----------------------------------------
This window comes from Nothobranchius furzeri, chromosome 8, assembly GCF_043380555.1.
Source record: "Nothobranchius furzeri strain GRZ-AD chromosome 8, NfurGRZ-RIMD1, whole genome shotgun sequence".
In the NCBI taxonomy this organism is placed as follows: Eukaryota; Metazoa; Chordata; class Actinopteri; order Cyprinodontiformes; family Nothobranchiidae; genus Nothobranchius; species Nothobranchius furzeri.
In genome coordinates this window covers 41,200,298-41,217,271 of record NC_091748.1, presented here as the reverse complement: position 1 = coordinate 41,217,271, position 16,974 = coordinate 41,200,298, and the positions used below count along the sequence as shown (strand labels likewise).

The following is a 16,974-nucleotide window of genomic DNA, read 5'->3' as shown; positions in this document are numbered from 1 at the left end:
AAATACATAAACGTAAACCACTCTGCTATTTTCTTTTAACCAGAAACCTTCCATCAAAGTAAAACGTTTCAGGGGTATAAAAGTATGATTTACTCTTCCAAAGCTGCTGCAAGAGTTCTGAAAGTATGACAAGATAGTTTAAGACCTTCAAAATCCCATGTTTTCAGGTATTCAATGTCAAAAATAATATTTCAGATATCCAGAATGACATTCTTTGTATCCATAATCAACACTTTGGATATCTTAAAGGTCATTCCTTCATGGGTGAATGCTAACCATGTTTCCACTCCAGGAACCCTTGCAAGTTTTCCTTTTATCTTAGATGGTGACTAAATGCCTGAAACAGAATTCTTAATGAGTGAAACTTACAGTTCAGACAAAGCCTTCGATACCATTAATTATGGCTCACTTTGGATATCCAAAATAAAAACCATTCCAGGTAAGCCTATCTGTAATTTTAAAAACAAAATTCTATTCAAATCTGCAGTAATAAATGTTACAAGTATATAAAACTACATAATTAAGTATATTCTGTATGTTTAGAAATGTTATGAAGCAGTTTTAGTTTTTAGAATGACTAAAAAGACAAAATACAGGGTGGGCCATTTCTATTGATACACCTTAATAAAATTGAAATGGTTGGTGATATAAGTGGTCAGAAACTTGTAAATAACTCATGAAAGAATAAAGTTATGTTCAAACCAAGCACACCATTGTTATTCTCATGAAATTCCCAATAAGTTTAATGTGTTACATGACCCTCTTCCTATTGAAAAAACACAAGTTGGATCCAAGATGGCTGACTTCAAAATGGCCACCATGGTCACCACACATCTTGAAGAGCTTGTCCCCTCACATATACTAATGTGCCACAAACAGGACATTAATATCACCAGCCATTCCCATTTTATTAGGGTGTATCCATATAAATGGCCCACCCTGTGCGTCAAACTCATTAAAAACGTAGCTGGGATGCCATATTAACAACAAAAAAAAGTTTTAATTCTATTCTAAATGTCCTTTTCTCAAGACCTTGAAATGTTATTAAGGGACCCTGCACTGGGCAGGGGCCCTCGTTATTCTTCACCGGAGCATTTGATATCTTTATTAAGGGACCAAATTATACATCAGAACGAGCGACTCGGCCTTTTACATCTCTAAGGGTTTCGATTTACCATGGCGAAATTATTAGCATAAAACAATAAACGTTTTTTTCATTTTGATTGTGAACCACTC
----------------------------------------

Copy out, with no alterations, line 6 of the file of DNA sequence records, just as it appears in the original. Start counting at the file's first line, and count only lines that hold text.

AAATACATAAACGTAAACCACTCTGCTATTTTCTTTTAACCAGAAACCTTCCATCAAAGTAAAACGTTTCAGGGGTATAAAAGTATGATTTACTCTTCCAAAGCTGCTGCAAGAGTTCTGAAAGTATGACAAGATAGTTTAAGACCTTCAAAATCCCATGTTTTCAGGTATTCAATGTCAAAAATAATATTTCAGATATCCAGAATGACATTCTTTGTATCCATAATCAACACTTTGGATATCTTAAAGGTCATTCCTTCATGGGTGAATGCTAACCATGTTTCCACTCCAGGAACCCTTGCAAGTTTTCCTTTTATCTTAGATGGTGACTAAATGCCTGAAACAGAATTCTTAATGAGTGAAACTTACAGTTCAGACAAAGCCTTCGATACCATTAATTATGGCTCACTTTGGATATCCAAAATAAAAACCATTCCAGGTAAGCCTATCTGTAATTTTAAAAACAAAATTCTATTCAAATCTGCAGTAATAAATGTTACAAGTATATAAAACTACATAATTAAGTATATTCTGTATGTTTAGAAATGTTATGAAGCAGTTTTAGTTTTTAGAATGACTAAAAAGACAAAATACAGGGTGGGCCATTTCTATTGATACACCTTAATAAAATTGAAATGGTTGGTGATATAAGTGGTCAGAAACTTGTAAATAACTCATGAAAGAATAAAGTTATGTTCAAACCAAGCACACCATTGTTATTCTCATGAAATTCCCAATAAGTTTAATGTGTTACATGACCCTCTTCCTATTGAAAAAACACAAGTTGGATCCAAGATGGCTGACTTCAAAATGGCCACCATGGTCACCACACATCTTGAAGAGCTTGTCCCCTCACATATACTAATGTGCCACAAACAGGACATTAATATCACCAGCCATTCCCATTTTATTAGGGTGTATCCATATAAATGGCCCACCCTGTGCGTCAAACTCATTAAAAACGTAGCTGGGATGCCATATTAACAACAAAAAAAAGTTTTAATTCTATTCTAAATGTCCTTTTCTCAAGACCTTGAAATGTTATTAAGGGACCCTGCACTGGGCAGGGGCCCTCGTTATTCTTCACCGGAGCATTTGATATCTTTATTAAGGGACCAAATTATACATCAGAACGAGCGACTCGGCCTTTTACATCTCTAAGGGTTTCGATTTACCATGGCGAAATTATTAGCATAAAACAATAAACGTTTTTTTCATTTTGATTGTGAACCACTC